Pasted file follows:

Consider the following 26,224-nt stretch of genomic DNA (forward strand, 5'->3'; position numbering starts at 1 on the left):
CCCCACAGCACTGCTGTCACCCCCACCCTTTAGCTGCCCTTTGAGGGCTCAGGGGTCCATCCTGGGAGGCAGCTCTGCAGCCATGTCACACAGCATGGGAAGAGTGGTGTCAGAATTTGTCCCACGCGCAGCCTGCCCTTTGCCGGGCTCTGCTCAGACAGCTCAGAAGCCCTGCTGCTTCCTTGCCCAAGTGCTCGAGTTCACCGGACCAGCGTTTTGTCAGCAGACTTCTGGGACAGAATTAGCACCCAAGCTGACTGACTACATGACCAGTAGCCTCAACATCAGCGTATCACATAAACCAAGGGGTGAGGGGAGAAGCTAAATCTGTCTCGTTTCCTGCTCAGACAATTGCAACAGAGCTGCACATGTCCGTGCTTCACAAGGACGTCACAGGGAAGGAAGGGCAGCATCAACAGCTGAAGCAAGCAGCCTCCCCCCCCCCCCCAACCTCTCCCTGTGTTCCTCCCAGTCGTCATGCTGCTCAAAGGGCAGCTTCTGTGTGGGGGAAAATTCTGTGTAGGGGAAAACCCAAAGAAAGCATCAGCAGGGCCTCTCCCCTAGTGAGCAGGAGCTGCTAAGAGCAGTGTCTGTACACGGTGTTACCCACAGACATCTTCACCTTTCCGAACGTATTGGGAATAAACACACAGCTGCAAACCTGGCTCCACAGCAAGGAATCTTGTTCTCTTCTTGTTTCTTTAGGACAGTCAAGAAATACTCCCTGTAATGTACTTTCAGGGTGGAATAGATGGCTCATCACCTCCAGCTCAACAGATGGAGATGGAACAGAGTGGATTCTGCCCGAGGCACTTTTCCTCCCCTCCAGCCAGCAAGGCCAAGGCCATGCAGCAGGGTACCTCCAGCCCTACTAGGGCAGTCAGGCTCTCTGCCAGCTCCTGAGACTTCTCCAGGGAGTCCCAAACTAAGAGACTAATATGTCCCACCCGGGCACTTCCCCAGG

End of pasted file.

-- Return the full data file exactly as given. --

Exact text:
Consider the following 26,224-nt stretch of genomic DNA (forward strand, 5'->3'; position numbering starts at 1 on the left):
CCCCACAGCACTGCTGTCACCCCCACCCTTTAGCTGCCCTTTGAGGGCTCAGGGGTCCATCCTGGGAGGCAGCTCTGCAGCCATGTCACACAGCATGGGAAGAGTGGTGTCAGAATTTGTCCCACGCGCAGCCTGCCCTTTGCCGGGCTCTGCTCAGACAGCTCAGAAGCCCTGCTGCTTCCTTGCCCAAGTGCTCGAGTTCACCGGACCAGCGTTTTGTCAGCAGACTTCTGGGACAGAATTAGCACCCAAGCTGACTGACTACATGACCAGTAGCCTCAACATCAGCGTATCACATAAACCAAGGGGTGAGGGGAGAAGCTAAATCTGTCTCGTTTCCTGCTCAGACAATTGCAACAGAGCTGCACATGTCCGTGCTTCACAAGGACGTCACAGGGAAGGAAGGGCAGCATCAACAGCTGAAGCAAGCAGCCTCCCCCCCCCCCCCAACCTCTCCCTGTGTTCCTCCCAGTCGTCATGCTGCTCAAAGGGCAGCTTCTGTGTGGGGGAAAATTCTGTGTAGGGGAAAACCCAAAGAAAGCATCAGCAGGGCCTCTCCCCTAGTGAGCAGGAGCTGCTAAGAGCAGTGTCTGTACACGGTGTTACCCACAGACATCTTCACCTTTCCGAACGTATTGGGAATAAACACACAGCTGCAAACCTGGCTCCACAGCAAGGAATCTTGTTCTCTTCTTGTTTCTTTAGGACAGTCAAGAAATACTCCCTGTAATGTACTTTCAGGGTGGAATAGATGGCTCATCACCTCCAGCTCAACAGATGGAGATGGAACAGAGTGGATTCTGCCCGAGGCACTTTTCCTCCCCTCCAGCCAGCAAGGCCAAGGCCATGCAGCAGGGTACCTCCAGCCCTACTAGGGCAGTCAGGCTCTCTGCCAGCTCCTGAGACTTCTCCAGGGAGTCCCAAACTAAGAGACTAATATGTCCCACCCGGGCACTTCCCCAGG